The House Energy Rating (6 Star Rating) method is the most common form of assessment for its ease of understanding and quantifiable assessment rating. The assessment process involves modelling the proposed building using thermal modelling software. The final result is a star rating, which correlates to the amount of energy required to heat and cool the building to a comfortable temperature year-round. The higher the star rating, the less energy is required by the building. Since 2010, a 6 star minimum efficiency rating has been the requirement in most of Australia, however variations of 5 and 4 star standards have been in place since 2003. The house energy rating method is the fastest and easiest method for demonstrating energy efficiency compliance.

2. DTS method
The Elemental Provisions method, previously known as the Deemed-to-Satisfy (DTS) method, came into usage in 2003 when energy efficiency provisions were first introduced in the Building Code of Australia (BCA). The assessment process involves comparing the proposed building's construction to the standards prescribed in the NCC. The assessment results in a strict pass or fail result with no flexibility.

3. VURB method
The Verification Using a Reference Building (VURB) method has become an increasingly popular method of assessment that combines the practices of the House Energy Rating method and the Elemental Provisions method. The assessment process involves modelling and comparing the proposed building to a reference building that is compliant with the elemental provisions. The benefits of the VURB method are its flexibility and cost effectiveness for compliance for certain building types. Due to its increased complexity, the assessment does take a little while longer to complete than the other methods.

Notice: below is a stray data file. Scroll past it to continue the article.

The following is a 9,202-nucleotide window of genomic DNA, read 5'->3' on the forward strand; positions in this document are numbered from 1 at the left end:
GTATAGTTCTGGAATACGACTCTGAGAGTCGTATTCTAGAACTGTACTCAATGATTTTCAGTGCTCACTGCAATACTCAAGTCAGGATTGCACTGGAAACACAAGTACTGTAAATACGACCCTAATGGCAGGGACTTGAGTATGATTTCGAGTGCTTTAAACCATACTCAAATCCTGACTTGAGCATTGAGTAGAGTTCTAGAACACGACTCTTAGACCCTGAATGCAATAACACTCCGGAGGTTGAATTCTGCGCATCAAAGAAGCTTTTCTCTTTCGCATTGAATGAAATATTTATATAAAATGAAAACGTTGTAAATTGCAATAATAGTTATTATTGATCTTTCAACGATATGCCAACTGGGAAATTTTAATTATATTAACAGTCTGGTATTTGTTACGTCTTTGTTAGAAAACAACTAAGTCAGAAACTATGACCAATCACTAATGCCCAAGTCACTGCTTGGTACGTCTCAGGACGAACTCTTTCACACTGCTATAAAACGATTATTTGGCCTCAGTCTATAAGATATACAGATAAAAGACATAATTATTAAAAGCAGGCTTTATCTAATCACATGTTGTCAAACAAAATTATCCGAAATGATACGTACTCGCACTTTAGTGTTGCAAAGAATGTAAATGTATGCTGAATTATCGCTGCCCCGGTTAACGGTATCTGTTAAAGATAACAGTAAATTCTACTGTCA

4. VUSV method
The Verification Using a Stated Value (VUSV) method is rolling out in 2016 as a simple assessment method that compares a building’s efficiency against a baseline thermal load metric. Similar to the house energy rating method, the process for a VUSV assessment involves modelling the proposed building using thermal modelling software. Unlike the house energy rating method however, the final outcome of a VUSV assessment is simply a pass or fail result.


With all documentation prepared, including architectural drawings, specifications, Engineer drawings, CDC, Energy Certificate and any other consultant drawings, the selected Builder can now prepare the Building Contract with the agreed contract figure for the client to sign. There are a variety of Contracts, fixed-price through to cost-plus, so before signing the client must negotiate with the Builder as to what suits them best.


The Builder is now in a position to submit all documents to Council, including architectural drawings, specifications, Engineer drawings, CDC, Energy Certificate and any other consultant drawings. If the CDC has been submitted with the BA18, then the building license will be issued to the Builder in 10 working days. This approval time can only be extended if there is any further information required by Council.


The adventure begins. The Builder will have indicated the expected time for construction and a happy, cooperative relationship will make the experience a pleasant and fruitful one. Good luck.